Autoimmune diseases occur when our immune systems mistakenly start fighting parts of our own bodies, rather than foreign invaders. The trick is to stop the attack without weakening our body’s defenses. That’s the idea behind a new startup that launched this morning called Delinia.
The company, with operations in Cambridge, MA, and San Francisco, CA, has raised a $35 million Series A round co-led by Sofinnova Partners and Atlas Venture. Delinia is currently led by Saurabh Saha, a venture partner at Atlas, and plans to treat “serious and life-threatening autoimmune diseases,” according to a company statement, though it hasn’t said which ones as of yet.
There are many autoimmune disorders, from rheumatoid arthritis to inflammatory bowel disease and lupus. The common theme is a haywire inflammatory response that causes damage to one part of the body or another—in RA, our joints, and in IBD, our guts. Typical therapies for autoimmune disorders suppress the activity of the immune system. Adalimumab (Humira), for example, is a biologic drug approved for a slew of autoimmune disorders, and it works by tamping down the immune response in diseases like RA or Crohn’s disease (a form of IBD)—but at the cost of leaving the body open to potentially serious infections. Drugs like adalimumab also don’t work for everyone.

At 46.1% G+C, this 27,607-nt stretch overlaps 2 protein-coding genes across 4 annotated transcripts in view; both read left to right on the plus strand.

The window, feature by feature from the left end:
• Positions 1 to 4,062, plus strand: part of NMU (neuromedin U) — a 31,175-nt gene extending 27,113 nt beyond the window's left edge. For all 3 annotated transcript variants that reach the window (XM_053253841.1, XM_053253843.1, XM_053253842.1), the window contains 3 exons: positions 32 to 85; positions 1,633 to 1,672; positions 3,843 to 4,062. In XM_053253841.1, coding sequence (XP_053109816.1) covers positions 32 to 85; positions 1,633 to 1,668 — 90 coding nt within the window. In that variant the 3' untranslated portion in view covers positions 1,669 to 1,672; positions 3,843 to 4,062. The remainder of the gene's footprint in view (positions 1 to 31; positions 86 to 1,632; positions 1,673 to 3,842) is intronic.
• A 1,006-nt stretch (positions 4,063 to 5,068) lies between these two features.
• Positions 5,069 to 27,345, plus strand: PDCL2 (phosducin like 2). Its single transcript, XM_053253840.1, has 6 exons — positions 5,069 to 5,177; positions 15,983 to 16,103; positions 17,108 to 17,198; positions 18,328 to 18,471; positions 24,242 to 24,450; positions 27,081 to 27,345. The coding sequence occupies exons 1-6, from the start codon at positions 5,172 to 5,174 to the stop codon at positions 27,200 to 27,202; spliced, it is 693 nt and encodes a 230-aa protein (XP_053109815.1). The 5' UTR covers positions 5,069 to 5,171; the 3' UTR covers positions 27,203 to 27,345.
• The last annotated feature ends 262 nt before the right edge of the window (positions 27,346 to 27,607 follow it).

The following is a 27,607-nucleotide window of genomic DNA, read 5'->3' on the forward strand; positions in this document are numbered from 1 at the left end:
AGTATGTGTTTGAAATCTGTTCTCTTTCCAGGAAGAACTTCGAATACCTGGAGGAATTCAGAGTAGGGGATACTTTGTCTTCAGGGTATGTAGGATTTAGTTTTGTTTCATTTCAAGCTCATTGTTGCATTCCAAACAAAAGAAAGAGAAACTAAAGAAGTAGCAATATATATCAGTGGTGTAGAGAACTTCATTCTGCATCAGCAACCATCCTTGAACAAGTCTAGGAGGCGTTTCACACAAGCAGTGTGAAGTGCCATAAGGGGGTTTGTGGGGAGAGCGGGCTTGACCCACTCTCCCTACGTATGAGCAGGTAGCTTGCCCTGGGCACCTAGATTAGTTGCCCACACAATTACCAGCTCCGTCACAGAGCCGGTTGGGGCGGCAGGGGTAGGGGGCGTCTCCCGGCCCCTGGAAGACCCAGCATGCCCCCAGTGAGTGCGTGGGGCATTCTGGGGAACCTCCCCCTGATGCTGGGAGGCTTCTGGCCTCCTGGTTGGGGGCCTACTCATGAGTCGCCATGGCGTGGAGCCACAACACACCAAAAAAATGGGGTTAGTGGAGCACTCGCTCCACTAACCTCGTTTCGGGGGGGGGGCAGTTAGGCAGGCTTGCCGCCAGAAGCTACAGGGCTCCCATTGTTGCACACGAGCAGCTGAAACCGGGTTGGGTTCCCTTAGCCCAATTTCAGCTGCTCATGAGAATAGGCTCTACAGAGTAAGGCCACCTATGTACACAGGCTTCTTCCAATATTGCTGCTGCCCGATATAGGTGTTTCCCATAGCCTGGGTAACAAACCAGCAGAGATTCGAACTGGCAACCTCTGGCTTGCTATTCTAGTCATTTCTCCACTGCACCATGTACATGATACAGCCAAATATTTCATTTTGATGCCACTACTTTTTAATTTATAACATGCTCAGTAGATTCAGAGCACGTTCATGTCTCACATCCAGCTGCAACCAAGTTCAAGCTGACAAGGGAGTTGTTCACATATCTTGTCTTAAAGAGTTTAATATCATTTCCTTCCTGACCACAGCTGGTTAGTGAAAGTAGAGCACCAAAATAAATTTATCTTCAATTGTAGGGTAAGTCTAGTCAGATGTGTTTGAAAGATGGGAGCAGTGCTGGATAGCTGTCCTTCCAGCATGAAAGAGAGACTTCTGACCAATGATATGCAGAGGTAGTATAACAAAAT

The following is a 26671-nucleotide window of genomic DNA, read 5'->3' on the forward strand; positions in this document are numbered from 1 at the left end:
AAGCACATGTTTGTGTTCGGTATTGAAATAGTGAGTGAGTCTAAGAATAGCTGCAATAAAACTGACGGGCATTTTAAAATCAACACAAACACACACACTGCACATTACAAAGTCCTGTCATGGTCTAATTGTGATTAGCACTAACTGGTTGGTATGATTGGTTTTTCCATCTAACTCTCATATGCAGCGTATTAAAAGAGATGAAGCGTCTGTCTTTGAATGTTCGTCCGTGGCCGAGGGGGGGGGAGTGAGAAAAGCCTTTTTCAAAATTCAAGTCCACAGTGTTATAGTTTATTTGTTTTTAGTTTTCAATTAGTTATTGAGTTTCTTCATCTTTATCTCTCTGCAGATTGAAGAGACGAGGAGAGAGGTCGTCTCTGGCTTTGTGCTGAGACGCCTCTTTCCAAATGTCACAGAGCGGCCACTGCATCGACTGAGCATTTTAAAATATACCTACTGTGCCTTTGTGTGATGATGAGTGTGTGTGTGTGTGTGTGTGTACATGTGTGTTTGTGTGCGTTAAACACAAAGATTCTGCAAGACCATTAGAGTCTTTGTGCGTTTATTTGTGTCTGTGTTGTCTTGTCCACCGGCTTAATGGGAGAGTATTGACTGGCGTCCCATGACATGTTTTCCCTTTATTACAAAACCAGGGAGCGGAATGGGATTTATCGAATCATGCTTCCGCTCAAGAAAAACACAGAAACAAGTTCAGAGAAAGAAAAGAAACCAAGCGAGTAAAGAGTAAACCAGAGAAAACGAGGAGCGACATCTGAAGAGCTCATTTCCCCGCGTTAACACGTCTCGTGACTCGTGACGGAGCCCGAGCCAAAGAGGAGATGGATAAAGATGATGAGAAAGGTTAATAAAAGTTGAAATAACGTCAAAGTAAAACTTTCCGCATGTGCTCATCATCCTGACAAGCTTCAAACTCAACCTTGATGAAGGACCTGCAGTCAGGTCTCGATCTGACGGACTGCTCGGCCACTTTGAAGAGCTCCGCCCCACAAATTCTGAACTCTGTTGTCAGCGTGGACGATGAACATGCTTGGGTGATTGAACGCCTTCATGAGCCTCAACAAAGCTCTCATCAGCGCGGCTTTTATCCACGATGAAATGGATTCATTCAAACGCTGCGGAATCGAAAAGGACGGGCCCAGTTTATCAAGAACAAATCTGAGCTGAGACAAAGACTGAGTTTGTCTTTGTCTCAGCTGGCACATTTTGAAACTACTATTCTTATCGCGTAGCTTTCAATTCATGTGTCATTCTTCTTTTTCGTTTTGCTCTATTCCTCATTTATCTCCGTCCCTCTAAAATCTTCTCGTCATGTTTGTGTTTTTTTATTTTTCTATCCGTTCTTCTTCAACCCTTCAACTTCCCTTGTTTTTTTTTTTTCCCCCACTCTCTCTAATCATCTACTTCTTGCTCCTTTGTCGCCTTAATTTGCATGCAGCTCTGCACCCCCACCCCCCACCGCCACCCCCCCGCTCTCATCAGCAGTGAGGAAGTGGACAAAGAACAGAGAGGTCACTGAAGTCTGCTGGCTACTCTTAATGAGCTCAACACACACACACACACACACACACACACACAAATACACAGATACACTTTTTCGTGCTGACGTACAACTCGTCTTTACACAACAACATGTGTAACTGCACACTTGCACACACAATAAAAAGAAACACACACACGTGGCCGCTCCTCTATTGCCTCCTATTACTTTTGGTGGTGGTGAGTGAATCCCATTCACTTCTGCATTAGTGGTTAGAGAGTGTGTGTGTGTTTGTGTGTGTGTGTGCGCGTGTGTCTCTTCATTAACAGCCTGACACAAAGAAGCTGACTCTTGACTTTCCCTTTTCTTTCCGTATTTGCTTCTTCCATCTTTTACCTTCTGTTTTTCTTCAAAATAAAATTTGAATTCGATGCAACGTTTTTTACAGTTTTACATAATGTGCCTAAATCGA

Delinia, by comparison, says it aims to beat back the inflammatory response in autoimmune diseases without broadly suppressing the body’s defenses. To do so, it aims to use protein drugs that target regulatory T cells, or Tregs—a type of immune cell that helps regulate the body’s immune response. The goal is to change the levels of Tregs in the body and restore “balance” between various types of immune cells, which in turn supposedly will keep the body’s defenses from commencing a wayward attack.
Delinia’s protein drugs are based on the work of co-founder and chief scientific officer Jeffrey Greve, the former vice president of research at another company developing protein drugs for autoimmune diseases, San Diego’s aTyr Pharma. The $35 million round will get Delinia through a proof-of-concept study for its lead program.
Saha was previously the chief medical officer of Synlogic, another Atlas startup, and president and CSO of BioMed Valley Discoveries before that.
Atlas, meanwhile, is fresh off a win with another autoimmune disease startup. The firm formed Padlock Therapeutics in 2014, a company developing treatments for a variety of autoimmune disorders by targeting so-called PAD enzymes, and sold it to Bristol-Myers Squibb for up to $600 million this past March.